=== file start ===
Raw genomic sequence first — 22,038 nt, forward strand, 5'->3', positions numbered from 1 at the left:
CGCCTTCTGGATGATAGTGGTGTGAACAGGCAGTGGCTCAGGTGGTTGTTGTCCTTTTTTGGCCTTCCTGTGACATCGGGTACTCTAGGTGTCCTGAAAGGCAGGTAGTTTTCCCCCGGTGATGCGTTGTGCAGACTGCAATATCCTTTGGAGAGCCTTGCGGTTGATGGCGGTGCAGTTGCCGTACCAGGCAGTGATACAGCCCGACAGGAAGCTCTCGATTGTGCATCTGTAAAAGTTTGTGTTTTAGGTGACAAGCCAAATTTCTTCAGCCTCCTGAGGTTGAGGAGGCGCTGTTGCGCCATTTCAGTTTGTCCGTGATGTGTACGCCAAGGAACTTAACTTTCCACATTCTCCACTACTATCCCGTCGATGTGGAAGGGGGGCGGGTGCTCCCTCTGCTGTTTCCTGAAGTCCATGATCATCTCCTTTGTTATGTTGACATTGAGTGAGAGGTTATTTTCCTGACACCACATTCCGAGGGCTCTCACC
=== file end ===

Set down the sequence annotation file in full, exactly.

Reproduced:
Raw genomic sequence first — 22,038 nt, forward strand, 5'->3', positions numbered from 1 at the left:
CGCCTTCTGGATGATAGTGGTGTGAACAGGCAGTGGCTCAGGTGGTTGTTGTCCTTTTTTGGCCTTCCTGTGACATCGGGTACTCTAGGTGTCCTGAAAGGCAGGTAGTTTTCCCCCGGTGATGCGTTGTGCAGACTGCAATATCCTTTGGAGAGCCTTGCGGTTGATGGCGGTGCAGTTGCCGTACCAGGCAGTGATACAGCCCGACAGGAAGCTCTCGATTGTGCATCTGTAAAAGTTTGTGTTTTAGGTGACAAGCCAAATTTCTTCAGCCTCCTGAGGTTGAGGAGGCGCTGTTGCGCCATTTCAGTTTGTCCGTGATGTGTACGCCAAGGAACTTAACTTTCCACATTCTCCACTACTATCCCGTCGATGTGGAAGGGGGGCGGGTGCTCCCTCTGCTGTTTCCTGAAGTCCATGATCATCTCCTTTGTTATGTTGACATTGAGTGAGAGGTTATTTTCCTGACACCACATTCCGAGGGCTCTCACC